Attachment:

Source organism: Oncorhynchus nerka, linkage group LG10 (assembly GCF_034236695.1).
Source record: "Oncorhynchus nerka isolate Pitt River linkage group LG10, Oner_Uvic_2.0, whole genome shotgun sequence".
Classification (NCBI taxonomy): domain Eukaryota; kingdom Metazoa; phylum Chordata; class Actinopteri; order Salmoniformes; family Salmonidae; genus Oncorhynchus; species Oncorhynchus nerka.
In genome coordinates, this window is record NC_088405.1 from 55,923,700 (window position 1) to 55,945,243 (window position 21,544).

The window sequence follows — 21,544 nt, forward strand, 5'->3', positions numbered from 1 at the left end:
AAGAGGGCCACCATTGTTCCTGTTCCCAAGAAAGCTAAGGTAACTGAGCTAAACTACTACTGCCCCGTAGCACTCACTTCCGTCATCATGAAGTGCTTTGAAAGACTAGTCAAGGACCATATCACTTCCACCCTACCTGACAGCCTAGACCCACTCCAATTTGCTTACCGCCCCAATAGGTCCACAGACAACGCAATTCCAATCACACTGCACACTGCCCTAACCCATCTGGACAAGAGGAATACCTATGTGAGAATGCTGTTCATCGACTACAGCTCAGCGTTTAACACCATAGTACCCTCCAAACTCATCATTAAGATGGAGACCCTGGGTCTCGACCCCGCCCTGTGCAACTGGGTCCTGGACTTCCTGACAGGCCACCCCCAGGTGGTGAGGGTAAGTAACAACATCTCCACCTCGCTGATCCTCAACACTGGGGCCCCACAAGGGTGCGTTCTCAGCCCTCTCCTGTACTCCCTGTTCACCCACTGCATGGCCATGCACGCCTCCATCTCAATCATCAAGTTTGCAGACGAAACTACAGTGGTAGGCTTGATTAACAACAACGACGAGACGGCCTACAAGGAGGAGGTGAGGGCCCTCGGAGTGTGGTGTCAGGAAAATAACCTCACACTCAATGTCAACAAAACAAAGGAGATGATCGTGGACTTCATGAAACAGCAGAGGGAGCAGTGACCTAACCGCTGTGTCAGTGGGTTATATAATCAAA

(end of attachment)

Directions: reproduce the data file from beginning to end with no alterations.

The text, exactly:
Source organism: Oncorhynchus nerka, linkage group LG10 (assembly GCF_034236695.1).
Source record: "Oncorhynchus nerka isolate Pitt River linkage group LG10, Oner_Uvic_2.0, whole genome shotgun sequence".
Classification (NCBI taxonomy): domain Eukaryota; kingdom Metazoa; phylum Chordata; class Actinopteri; order Salmoniformes; family Salmonidae; genus Oncorhynchus; species Oncorhynchus nerka.
In genome coordinates, this window is record NC_088405.1 from 55,923,700 (window position 1) to 55,945,243 (window position 21,544).

The window sequence follows — 21,544 nt, forward strand, 5'->3', positions numbered from 1 at the left end:
AAGAGGGCCACCATTGTTCCTGTTCCCAAGAAAGCTAAGGTAACTGAGCTAAACTACTACTGCCCCGTAGCACTCACTTCCGTCATCATGAAGTGCTTTGAAAGACTAGTCAAGGACCATATCACTTCCACCCTACCTGACAGCCTAGACCCACTCCAATTTGCTTACCGCCCCAATAGGTCCACAGACAACGCAATTCCAATCACACTGCACACTGCCCTAACCCATCTGGACAAGAGGAATACCTATGTGAGAATGCTGTTCATCGACTACAGCTCAGCGTTTAACACCATAGTACCCTCCAAACTCATCATTAAGATGGAGACCCTGGGTCTCGACCCCGCCCTGTGCAACTGGGTCCTGGACTTCCTGACAGGCCACCCCCAGGTGGTGAGGGTAAGTAACAACATCTCCACCTCGCTGATCCTCAACACTGGGGCCCCACAAGGGTGCGTTCTCAGCCCTCTCCTGTACTCCCTGTTCACCCACTGCATGGCCATGCACGCCTCCATCTCAATCATCAAGTTTGCAGACGAAACTACAGTGGTAGGCTTGATTAACAACAACGACGAGACGGCCTACAAGGAGGAGGTGAGGGCCCTCGGAGTGTGGTGTCAGGAAAATAACCTCACACTCAATGTCAACAAAACAAAGGAGATGATCGTGGACTTCATGAAACAGCAGAGGGAGCAGTGACCTAACCGCTGTGTCAGTGGGTTATATAATCAAA